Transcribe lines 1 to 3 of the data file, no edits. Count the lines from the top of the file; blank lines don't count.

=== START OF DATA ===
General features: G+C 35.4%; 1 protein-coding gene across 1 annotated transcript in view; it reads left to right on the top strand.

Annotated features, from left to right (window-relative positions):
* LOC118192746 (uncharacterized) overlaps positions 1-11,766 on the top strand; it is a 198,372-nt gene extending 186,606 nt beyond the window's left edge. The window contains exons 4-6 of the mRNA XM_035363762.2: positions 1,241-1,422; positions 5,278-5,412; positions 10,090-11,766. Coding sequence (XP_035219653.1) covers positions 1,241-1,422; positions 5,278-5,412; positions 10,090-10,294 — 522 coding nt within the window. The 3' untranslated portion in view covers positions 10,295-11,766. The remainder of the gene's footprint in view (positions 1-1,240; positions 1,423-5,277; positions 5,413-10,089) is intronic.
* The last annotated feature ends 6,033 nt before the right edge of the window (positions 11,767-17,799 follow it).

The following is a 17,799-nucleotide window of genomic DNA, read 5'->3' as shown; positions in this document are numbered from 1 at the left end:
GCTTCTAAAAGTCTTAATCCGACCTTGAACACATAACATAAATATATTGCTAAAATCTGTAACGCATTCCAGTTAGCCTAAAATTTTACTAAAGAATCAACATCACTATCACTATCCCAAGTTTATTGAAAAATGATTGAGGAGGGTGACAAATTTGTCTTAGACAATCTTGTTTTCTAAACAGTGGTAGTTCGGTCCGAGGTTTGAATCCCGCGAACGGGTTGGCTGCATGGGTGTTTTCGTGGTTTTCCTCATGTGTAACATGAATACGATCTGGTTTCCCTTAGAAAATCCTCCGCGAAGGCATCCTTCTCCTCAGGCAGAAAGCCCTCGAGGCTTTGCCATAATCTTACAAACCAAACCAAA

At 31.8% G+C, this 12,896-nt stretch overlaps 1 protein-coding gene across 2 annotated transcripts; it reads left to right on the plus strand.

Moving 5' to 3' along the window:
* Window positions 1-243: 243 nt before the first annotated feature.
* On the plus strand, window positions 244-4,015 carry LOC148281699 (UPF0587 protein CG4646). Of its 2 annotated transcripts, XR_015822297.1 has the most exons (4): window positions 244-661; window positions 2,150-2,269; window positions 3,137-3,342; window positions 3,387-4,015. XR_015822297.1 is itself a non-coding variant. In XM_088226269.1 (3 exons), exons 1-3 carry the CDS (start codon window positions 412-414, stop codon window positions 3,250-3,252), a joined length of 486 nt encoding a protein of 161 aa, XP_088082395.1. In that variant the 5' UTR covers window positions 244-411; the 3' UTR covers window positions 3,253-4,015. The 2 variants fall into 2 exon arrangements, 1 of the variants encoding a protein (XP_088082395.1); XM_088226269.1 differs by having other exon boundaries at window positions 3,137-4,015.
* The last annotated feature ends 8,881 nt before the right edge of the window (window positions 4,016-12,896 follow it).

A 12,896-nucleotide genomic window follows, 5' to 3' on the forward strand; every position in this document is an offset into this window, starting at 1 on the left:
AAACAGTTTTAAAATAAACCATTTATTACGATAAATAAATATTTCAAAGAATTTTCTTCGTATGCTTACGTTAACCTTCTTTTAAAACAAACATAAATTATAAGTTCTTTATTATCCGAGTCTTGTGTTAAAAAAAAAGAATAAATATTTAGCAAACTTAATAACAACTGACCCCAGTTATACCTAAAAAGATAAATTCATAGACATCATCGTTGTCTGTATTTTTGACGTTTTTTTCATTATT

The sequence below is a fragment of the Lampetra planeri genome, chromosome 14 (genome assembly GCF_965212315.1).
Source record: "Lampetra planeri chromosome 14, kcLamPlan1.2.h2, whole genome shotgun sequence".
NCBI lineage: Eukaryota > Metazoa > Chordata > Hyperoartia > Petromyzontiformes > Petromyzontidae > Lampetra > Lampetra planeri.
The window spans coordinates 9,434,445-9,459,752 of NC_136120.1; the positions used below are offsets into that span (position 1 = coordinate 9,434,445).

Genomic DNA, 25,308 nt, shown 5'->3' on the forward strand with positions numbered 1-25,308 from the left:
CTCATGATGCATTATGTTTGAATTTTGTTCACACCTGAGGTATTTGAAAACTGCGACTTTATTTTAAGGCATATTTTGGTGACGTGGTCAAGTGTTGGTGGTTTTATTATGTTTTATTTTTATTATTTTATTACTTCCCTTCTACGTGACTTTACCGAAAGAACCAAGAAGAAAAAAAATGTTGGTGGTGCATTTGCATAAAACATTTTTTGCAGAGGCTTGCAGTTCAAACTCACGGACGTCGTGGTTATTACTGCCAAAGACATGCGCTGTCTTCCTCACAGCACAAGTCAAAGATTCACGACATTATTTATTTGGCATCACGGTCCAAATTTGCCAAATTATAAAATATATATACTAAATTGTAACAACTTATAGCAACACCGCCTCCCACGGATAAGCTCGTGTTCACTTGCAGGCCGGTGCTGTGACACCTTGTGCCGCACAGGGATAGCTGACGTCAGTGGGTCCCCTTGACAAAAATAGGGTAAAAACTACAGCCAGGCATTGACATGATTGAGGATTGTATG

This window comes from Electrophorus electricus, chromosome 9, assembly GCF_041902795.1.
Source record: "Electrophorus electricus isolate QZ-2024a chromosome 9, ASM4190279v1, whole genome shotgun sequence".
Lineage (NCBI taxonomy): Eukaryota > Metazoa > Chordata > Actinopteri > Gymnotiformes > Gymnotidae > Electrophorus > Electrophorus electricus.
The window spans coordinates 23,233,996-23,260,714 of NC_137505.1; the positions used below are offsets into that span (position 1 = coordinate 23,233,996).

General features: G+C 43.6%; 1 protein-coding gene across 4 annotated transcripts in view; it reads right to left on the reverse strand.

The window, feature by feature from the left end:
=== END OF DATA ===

General features: G+C 35.4%; 1 protein-coding gene across 1 annotated transcript in view; it reads left to right on the top strand.

Annotated features, from left to right (window-relative positions):
* LOC118192746 (uncharacterized) overlaps positions 1-11,766 on the top strand; it is a 198,372-nt gene extending 186,606 nt beyond the window's left edge. The window contains exons 4-6 of the mRNA XM_035363762.2: positions 1,241-1,422; positions 5,278-5,412; positions 10,090-11,766. Coding sequence (XP_035219653.1) covers positions 1,241-1,422; positions 5,278-5,412; positions 10,090-10,294 — 522 coding nt within the window. The 3' untranslated portion in view covers positions 10,295-11,766. The remainder of the gene's footprint in view (positions 1-1,240; positions 1,423-5,277; positions 5,413-10,089) is intronic.